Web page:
It’s called the efficiency paradox: the notion that as goods and services become more efficient to produce, we consume more of them.
This might seem like a good thing but it’s undermining efforts to reduce emissions and curb the effects of climate change. Think of cheap food, fast fashion, €10 air fares. They’re all predicated on greater industry efficiencies.
Fuel efficiency in aircraft tends to improve by 1-2 per cent a year, but passenger demand typically goes up by 3-4 per cent a year also. The result is more emissions despite more fuel efficient aircraft.
Ryanair will shortly introduce its new fleet of Boeing 737 MAX aircraft. The reason why the airline has been so quick to stake a claim to Boeing's latest model and why the industry looks beyond the two fatal crashes associated with these aircraft is that they promise to cut fuel and maintenance costs and carry more passengers, a triple win for aviation executives and their shareholders.
The planes will allow Ryanair do what it's best at: driving down air fares. Chief executive Michael O'Leary said the Max would cut costs by a further 5 per cent. Aviation emissions are collateral damage. Ryanair is frequently cast as the villain in the climate story. It is the number one generator of CO2 emissions on flights within Europe.
Its green credentials also sit uneasily beside O’Leary’s climate sceptic views. He’s spent much of the last 20 years rubbishing the science behind it and dismissing environmentalists as “sandle-wearing loons”. He has changed tack since.
And yet, for all the bashing Ryanair gets, it’s the long-haul, legacy carriers that play a more insidious role in the climate problem.
The bulk of aviation emissions come from long-haul flights, which are not covered by the EU emissions trading system (ETS), a system that makes companies pay for the cost of emitting polluting carbons and a cornerstone of the bloc’s climate policy.
As a result, Lufthansa, British Airways and Air France don't pay for 77 per cent, 86 per cent and 83 per cent of their emissions. In contrast, Ryanair, as a short-haul carrier, must pay – via carbon credits – for 90 per cent of its emissions, a bill that amounts to hundreds of millions of euros annually.
And when these long-haul emissions are factored in, the three worst polluting airlines in Europe are Lufthansa, British Airways and Air France with 19 million, 18 million and 14 million tonnes of CO2 emissions recorded in 2019, according to data from the European campaign group Transport & Environment (T&E).
Lufthansa produces a third more emissions than Ryanair.They are also the three airlines that got the biggest Covid bailouts: (as of 2020) €6.8 billion; €2.5 billion and €7 billion respectively.
"A third of the airline bailout is going to the three most polluting carriers," Andrew Murphy, aviation director at T&E said in a report accompanying the data.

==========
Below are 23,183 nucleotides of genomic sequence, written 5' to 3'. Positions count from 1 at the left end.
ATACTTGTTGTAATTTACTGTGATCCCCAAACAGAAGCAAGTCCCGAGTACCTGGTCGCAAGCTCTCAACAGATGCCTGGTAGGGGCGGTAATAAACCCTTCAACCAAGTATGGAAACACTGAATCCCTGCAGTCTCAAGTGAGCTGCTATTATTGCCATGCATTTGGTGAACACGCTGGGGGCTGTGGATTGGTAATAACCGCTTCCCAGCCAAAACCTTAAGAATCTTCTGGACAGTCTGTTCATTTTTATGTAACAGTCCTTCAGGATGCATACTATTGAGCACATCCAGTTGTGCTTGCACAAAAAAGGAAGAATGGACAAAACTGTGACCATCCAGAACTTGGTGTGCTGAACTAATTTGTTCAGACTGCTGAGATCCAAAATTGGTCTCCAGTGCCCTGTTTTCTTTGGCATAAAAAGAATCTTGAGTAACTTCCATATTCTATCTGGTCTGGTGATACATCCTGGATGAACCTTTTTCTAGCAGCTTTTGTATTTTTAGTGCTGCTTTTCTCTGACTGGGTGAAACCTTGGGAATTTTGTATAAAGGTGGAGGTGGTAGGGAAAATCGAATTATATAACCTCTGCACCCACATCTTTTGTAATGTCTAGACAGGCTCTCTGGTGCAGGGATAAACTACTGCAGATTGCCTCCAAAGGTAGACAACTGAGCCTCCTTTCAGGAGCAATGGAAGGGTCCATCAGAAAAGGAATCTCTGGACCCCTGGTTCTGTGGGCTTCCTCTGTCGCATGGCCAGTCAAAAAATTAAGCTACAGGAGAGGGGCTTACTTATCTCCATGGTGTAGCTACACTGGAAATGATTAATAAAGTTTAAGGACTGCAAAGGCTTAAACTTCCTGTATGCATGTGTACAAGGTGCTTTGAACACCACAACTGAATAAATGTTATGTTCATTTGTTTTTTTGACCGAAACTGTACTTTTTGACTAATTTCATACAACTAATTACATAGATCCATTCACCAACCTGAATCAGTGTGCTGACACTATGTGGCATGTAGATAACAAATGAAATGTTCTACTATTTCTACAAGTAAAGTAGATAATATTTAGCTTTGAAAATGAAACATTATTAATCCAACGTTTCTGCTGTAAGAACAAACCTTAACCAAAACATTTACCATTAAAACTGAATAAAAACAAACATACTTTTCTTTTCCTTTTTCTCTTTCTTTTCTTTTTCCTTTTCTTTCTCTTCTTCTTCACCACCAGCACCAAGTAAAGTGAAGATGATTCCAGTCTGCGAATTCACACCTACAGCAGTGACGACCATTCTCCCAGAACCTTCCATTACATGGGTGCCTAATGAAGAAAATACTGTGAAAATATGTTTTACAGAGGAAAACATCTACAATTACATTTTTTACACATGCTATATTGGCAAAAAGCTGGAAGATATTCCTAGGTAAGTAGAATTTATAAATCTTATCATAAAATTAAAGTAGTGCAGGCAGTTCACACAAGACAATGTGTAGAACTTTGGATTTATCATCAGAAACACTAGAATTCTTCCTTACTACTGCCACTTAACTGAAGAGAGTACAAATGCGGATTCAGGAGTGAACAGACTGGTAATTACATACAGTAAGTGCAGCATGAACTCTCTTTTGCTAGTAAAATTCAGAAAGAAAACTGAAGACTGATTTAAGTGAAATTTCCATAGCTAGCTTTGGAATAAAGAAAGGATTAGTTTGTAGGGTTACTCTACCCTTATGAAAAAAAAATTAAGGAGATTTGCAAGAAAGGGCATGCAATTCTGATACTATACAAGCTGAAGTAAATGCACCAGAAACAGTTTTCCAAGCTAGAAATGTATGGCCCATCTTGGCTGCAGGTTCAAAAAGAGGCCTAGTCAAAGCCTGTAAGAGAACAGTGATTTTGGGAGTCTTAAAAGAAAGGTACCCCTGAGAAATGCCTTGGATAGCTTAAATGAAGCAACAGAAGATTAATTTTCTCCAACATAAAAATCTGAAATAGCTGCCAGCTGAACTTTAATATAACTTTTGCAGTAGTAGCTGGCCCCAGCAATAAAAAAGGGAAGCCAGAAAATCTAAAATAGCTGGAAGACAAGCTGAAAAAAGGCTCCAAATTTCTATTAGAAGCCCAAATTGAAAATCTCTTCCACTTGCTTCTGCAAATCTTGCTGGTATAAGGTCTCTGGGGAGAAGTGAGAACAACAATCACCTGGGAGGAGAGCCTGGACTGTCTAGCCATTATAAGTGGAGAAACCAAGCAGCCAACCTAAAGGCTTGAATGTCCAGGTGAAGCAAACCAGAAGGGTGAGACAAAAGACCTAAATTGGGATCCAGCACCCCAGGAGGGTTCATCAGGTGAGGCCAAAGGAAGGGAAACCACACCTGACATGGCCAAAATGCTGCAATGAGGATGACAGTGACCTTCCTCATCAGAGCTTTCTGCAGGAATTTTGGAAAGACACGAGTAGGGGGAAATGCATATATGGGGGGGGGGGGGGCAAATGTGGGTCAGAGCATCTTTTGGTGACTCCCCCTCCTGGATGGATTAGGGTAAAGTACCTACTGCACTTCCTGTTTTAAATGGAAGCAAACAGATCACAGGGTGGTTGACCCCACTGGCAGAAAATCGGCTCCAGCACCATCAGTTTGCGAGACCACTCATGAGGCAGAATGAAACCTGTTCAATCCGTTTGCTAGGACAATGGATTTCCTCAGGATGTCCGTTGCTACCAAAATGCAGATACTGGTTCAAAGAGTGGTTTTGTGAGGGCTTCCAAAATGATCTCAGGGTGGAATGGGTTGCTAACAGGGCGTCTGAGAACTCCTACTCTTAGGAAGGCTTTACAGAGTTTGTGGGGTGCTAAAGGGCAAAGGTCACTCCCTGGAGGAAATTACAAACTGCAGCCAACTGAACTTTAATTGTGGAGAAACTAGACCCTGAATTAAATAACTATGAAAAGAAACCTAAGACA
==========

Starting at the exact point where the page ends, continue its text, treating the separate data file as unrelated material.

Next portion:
“Having spent the past 12 months pouring aid into these airlines, governments must switch course and focus on greening the sector,” he said.
This is why Ryanair is less averse to a proposed tax on aircraft fuel (kerosene) and more hostile to the ETS, which it claims distorts competition.
In 2008, the EU tried to add long-haul aviation to its ETS but industry pressure led from these airlines scuppered the move.
International Air Transport Association (IATA), which represents the legacy carriers and whose members include Aer Lingus, announced last month that it was committing to a net zero emissions target by 2050. A week after the announcement IATA lobbyists were in Brussels campaigning to limit the scope of EU climate measures.
They want to restrict Europe’s ReFuelEU initiative,which aims to increase the uptake of sustainable advanced fuels (SAFs) by forcing suppliers to blend more sustainable, lower carbon alternatives with the fuel sold in the European aviation market from 2025 on. The blending level would progressively increase out to 2050.
This will have cost implications but it would begin reducing aviation emissions almost immediately and is doable without an advancement in technology. IATA wants it limited just to flights within Europe, effectively excluding its members’ long-haul operations and the bulk of emissions.
A white paper produced by the World Economic Forum in 2020, and signed by Lufthansa, KLM, Boeing, Heathrow airport and Royal Dutch Shell, similarly calls for the obligation to initially apply only "to intra- European Economic Area (EEA) flights, ideally encompassing the EU and the UK".
“This will serve as a powerful incentive to boost production and secure investment in SAF,” it said.
And remember aviation is one of the few industries globally that pays no tax on fuel. The single biggest fossil fuel subsidy provided by the Irish Government in 2019 was the excise duty exemption for kerosene used for commercial aviation. The revenue forgone from this measure was €634 million.
While aviation accounts for 3 per cent of CO2 emissions in Europe, non-CO2 emissions such as airline contrails – the white lines of exhaust produced by aircraft – are now also thought to warm the planet twice as much as CO2 emissions and have only recently been factored into the industry’s impact on the environment. In terms of the polluter pays principle, aviation is on a long haul.